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“Emperor of these United States” and “Protector of Mexico.”

April 19, 2009
Joshua Abraham Norton

Joshua Abraham Norton (a.k.a. Norton I)
Born c. 1819
England
Died January 8, 1880
San Francisco, California, U.S.

Joshua Abraham Norton (c. 1819 – January 8, 1880), the self-proclaimed His Imperial Majesty Emperor Norton I, was a celebrated citizen of San Francisco, California, who in 1859 proclaimed himself “Emperor of these United States” and “Protector of Mexico.” Born in London, Norton spent most of his early life in South Africa. He emigrated to San Francisco in 1849 after receiving a bequest of $40,000 from his father’s estate. Norton initially made a living as a businessman, but he lost his fortune investing in Peruvian rice.

After losing a lawsuit in which he tried to void his rice contract, Norton left San Francisco. He returned a few years later, apparently mentally unbalanced, claiming to be the emperor of the United States. Although he had no political power, and his influence extended only so far as he was humored by those around him, he was treated deferentially in San Francisco, and currency issued in his name was honored in the establishments he frequented.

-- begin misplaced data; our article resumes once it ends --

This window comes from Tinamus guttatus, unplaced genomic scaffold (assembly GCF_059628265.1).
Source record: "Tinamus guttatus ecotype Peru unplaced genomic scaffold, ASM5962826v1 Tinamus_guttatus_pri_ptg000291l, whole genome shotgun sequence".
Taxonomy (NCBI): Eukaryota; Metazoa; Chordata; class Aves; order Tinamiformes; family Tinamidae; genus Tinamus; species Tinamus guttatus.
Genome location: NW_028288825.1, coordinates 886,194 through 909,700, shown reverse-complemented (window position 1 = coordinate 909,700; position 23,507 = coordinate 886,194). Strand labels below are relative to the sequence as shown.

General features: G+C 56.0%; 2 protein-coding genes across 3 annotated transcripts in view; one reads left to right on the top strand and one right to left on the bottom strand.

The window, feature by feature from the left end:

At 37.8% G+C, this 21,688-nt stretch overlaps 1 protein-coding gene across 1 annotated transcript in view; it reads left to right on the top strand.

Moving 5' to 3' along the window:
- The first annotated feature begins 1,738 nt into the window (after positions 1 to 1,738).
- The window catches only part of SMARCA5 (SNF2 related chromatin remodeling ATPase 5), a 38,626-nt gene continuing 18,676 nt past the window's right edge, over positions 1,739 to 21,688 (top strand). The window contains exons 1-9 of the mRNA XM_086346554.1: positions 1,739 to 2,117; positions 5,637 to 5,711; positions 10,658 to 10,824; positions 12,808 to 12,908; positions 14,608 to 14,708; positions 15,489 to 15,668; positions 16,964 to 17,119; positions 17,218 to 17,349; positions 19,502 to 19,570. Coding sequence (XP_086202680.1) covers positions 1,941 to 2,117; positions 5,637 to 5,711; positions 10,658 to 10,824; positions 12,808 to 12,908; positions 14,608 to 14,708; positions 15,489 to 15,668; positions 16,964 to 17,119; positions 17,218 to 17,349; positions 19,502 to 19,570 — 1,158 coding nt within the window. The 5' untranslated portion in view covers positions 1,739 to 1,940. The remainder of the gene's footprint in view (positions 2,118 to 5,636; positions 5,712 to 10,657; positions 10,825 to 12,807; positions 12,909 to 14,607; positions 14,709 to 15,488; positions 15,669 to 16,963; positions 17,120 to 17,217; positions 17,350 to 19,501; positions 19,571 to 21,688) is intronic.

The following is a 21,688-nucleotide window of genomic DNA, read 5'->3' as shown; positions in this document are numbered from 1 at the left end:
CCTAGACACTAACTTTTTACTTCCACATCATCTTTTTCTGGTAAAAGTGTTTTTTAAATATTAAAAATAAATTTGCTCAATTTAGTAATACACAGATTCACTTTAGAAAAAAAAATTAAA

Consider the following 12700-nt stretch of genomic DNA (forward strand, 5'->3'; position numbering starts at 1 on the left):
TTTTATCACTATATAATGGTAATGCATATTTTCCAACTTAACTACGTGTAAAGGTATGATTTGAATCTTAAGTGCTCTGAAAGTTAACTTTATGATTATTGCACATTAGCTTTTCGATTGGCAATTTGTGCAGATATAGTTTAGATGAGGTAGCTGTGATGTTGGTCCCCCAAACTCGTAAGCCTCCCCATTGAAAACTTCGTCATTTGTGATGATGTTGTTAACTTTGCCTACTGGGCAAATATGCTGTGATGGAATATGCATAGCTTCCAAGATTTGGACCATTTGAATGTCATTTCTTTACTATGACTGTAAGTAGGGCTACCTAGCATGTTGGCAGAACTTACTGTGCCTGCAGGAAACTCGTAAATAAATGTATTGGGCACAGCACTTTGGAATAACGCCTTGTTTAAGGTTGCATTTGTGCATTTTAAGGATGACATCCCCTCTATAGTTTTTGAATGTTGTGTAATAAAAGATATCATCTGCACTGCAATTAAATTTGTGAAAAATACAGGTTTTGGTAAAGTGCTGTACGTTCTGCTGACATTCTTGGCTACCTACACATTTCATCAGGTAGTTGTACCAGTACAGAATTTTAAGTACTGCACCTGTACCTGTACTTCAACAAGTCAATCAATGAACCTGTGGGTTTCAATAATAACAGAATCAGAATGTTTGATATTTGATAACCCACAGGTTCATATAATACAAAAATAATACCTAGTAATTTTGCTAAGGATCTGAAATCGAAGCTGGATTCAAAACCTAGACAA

Though he was considered insane, or at least highly eccentric, the citizens of San Francisco celebrated his regal presence and his proclamations, most famously, his “order” that the United States Congress be dissolved by force (which Congress and the U.S. Army ignored) and his numerous decrees calling for a bridge and a tunnel to be built across San Francisco Bay. On January 8, 1880, Norton collapsed at a street corner, and died before he could be given medical treatment. The following day, nearly 30,000 people packed the streets of San Francisco to pay homage to Norton. Norton’s legacy has been immortalized in the literature of writers Mark Twain and Robert Louis Stevenson, who based characters on him. In December 2004, a resolution was made to name the San Francisco – Oakland Bay Bridge in honor of Norton, but the idea did not progress further.

za-ji

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